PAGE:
Still further, the first surfactant preferably has a critical micelle concentration (CMC) at 25° C. of from 0.1 to 5, more preferably of from 0.1 to 2, and most preferably of from 0.1 to 1, g/L, as determined by a surface tension method well known in the art. The method includes production of a graph of surface tension vs log concentration of the (first) surfactant. The CMC is found as the point at which two lines intersect, i.e., the baseline of minimal surface tension and the slope where surface tension shows linear decline. To perform the method, a surface or interfacial tensiometer equipped with an automated dosimeter is utilized. A probe is chosen (e.g., a Wilhelmy plate or DuNouy ring) and a measuring vessel is filled with solute. The automated dosimeter is filled with concentrated (first) surfactant. A surface tension of the solute is measured prior to any addition of the (first) surfactant to the solute. Subsequently, an addition of the (first) surfactant is made to the solute and surface tension is measured. Additions of the (first) surfactant to the solute are then continuously made, and surface tensions measured, such that data is evenly spaced along a log scale of concentration. As is known in the art, CMC is a measure of the concentration of the (first) surfactant that represents a critical value above which increasing concentration of the (first) surfactant forces formation of micelles. A decreased CMC is indicative of an ability of the (first) surfactant to form micelles in solution at minimized concentrations leading to increased cleaning ability and decreased cost of use.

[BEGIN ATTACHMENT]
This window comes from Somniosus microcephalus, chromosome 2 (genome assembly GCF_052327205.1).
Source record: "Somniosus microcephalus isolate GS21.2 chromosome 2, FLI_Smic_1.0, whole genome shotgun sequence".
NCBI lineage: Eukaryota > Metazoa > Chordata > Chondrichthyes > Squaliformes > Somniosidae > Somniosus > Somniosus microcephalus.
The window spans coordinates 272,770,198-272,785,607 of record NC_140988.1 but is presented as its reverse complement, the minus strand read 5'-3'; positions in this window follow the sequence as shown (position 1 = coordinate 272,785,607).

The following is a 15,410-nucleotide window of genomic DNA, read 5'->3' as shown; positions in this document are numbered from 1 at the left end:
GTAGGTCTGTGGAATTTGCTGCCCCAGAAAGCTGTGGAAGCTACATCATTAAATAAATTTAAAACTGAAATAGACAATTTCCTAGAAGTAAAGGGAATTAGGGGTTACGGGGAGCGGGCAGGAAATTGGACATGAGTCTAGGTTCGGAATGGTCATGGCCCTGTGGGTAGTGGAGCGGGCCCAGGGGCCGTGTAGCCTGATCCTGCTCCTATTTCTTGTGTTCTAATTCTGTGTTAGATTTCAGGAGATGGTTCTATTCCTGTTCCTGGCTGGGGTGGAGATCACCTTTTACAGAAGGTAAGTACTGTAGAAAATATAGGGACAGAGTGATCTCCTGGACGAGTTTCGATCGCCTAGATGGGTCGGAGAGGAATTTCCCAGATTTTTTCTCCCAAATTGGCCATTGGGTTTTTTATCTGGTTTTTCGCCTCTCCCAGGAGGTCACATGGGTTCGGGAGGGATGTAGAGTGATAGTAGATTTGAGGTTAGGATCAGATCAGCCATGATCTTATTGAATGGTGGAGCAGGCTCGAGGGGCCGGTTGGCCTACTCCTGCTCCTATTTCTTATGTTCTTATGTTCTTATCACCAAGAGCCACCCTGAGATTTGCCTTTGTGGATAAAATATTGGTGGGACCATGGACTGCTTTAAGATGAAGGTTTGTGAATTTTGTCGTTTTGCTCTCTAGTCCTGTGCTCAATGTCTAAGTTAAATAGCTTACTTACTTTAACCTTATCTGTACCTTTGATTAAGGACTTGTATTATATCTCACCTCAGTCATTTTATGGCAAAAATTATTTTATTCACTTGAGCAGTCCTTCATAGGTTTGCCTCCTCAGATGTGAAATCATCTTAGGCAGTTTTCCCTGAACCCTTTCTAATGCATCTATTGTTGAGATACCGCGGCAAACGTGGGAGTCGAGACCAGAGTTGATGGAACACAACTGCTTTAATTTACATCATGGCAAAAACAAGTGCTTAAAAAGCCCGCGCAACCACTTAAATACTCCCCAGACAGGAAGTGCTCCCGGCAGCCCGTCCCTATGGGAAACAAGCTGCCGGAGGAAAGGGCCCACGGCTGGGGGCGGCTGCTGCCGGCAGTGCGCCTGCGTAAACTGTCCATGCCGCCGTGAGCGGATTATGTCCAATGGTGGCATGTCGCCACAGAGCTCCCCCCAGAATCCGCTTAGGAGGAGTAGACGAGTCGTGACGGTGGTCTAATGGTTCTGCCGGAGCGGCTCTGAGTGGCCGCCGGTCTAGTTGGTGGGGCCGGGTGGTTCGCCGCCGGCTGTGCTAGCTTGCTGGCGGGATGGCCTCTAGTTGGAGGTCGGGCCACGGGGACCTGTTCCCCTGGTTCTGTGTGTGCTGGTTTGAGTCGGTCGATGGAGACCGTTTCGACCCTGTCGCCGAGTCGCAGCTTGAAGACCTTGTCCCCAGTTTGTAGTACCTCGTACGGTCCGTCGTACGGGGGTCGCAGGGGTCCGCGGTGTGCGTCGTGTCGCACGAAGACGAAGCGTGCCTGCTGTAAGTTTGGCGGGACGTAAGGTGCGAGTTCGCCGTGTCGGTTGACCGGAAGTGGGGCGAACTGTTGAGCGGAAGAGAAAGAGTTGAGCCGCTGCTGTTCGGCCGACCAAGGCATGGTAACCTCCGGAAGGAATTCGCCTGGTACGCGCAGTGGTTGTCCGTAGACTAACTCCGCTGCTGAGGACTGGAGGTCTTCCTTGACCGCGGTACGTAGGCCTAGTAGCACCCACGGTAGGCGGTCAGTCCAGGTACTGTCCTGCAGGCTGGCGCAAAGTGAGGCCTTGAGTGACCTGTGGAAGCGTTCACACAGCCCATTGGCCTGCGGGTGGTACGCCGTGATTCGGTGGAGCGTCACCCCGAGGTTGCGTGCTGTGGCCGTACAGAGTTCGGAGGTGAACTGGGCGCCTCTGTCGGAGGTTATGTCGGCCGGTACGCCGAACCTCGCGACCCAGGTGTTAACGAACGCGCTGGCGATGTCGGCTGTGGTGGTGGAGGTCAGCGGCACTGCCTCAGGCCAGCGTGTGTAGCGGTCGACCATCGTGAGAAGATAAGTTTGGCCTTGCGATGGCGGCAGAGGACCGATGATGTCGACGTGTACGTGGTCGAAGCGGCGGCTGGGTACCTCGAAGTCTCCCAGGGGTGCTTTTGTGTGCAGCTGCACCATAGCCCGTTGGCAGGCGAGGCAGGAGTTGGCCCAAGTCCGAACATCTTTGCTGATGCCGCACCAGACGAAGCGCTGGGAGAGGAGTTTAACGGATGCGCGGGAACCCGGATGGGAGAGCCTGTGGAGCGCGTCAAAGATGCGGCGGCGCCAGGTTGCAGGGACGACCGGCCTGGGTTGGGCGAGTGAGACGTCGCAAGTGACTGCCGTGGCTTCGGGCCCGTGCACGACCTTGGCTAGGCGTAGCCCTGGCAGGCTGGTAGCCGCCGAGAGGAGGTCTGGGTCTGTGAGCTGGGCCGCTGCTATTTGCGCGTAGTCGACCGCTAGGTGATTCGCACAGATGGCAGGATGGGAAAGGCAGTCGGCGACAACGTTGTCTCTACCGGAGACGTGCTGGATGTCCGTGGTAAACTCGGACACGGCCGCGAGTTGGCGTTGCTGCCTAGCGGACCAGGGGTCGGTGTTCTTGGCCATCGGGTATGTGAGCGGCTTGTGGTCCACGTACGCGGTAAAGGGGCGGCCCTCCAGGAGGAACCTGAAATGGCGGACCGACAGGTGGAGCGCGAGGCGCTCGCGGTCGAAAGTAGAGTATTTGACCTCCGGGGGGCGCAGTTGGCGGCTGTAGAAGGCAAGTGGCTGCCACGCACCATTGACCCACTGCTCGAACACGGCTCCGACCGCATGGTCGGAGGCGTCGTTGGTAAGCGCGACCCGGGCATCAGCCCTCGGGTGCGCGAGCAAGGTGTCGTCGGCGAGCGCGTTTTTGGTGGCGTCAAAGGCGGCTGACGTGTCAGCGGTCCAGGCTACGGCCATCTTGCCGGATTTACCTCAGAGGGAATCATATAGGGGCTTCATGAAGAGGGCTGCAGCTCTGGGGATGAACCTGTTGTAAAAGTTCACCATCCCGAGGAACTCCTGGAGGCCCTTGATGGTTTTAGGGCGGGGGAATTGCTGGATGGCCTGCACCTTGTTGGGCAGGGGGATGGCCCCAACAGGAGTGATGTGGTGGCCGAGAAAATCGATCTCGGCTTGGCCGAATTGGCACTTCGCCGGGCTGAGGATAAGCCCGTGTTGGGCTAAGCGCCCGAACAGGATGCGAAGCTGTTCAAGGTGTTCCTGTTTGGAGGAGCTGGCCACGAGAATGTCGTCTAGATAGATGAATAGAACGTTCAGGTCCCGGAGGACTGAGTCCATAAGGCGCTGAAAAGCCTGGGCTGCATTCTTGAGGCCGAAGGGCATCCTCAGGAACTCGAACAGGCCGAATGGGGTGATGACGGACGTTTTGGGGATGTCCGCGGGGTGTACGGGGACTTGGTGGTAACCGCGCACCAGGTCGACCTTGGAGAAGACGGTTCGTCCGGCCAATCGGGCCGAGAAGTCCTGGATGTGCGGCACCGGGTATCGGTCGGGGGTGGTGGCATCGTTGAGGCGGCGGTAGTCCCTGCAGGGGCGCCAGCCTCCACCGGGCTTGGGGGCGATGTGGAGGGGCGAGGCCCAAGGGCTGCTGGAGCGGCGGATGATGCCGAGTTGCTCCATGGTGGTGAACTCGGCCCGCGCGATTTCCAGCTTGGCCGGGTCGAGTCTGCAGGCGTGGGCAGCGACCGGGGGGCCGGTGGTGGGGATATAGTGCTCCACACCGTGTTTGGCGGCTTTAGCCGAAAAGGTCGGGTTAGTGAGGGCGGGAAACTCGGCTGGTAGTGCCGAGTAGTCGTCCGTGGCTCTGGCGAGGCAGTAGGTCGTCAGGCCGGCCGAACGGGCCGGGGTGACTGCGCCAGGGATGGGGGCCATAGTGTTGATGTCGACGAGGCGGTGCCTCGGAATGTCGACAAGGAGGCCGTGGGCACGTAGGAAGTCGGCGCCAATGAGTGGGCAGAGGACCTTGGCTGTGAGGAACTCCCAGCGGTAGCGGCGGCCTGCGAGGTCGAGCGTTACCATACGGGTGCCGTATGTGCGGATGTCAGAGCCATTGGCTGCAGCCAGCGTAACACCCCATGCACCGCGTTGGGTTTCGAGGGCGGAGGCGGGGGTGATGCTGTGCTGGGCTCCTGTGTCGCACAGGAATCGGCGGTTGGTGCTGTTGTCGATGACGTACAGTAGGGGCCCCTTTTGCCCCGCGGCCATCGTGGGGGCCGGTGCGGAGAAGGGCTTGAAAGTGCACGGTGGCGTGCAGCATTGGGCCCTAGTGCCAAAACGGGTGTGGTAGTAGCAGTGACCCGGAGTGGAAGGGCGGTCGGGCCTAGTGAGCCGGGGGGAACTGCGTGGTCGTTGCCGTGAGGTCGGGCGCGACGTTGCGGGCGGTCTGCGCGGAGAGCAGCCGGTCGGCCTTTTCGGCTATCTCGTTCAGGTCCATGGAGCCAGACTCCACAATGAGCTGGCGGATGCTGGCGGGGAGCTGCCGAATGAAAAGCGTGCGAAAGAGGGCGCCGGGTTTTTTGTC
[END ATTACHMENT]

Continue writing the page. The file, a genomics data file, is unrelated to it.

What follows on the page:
In addition to the first surfactant, the surfactant composition also includes the second surfactant. The second surfactant is of the general formula R2—O—(B)nH. In this formula, R2 is an aliphatic hydrocarbon having from 12 to 14 carbon atoms. It is contemplated that R2 may include a mixture of different aliphatic hydrocarbons having 10, 12, 14, and/or 16 carbon atoms. Alternatively, R2 may be an aliphatic hydrocarbon having 12 carbon atoms or 14 carbon atoms. Preferably, R2 is an aliphatic hydrocarbon having 12 carbon atoms. In one embodiment, the second surfactant includes approximately 55 percent by weight of molecules wherein R2 is an aliphatic hydrocarbon having 12 carbon atoms and approximately 45 percent of molecules wherein R2 is an aliphatic hydrocarbon having 14 carbon atoms. In one embodiment, the second surfactant includes only molecules having 12 carbon atoms. An example of a particularly suitable hydrocarbon having 12 carbon atoms includes, but is not limited to, a dodecane moiety. It is to be understood that the terminology “dodecane moiety” refers to a C12H25 moiety bonded to the oxygen atom of the second surfactant. Preferably, the oxygen atom is bonded to a primary carbon atom of the dodecane moiety, i.e., in a 1-dodecanol structure. In another embodiment, the second surfactant is substantially free of aliphatic hydrocarbons having less than 12 carbon atoms and/or more than 14 carbon atoms. The terminology “substantially free” refers to an amount of hydrocarbons preferably of less than 10% by weight, more preferably of less than 5% by weight, and most preferably of less than 1% by weight, of the surfactant composition.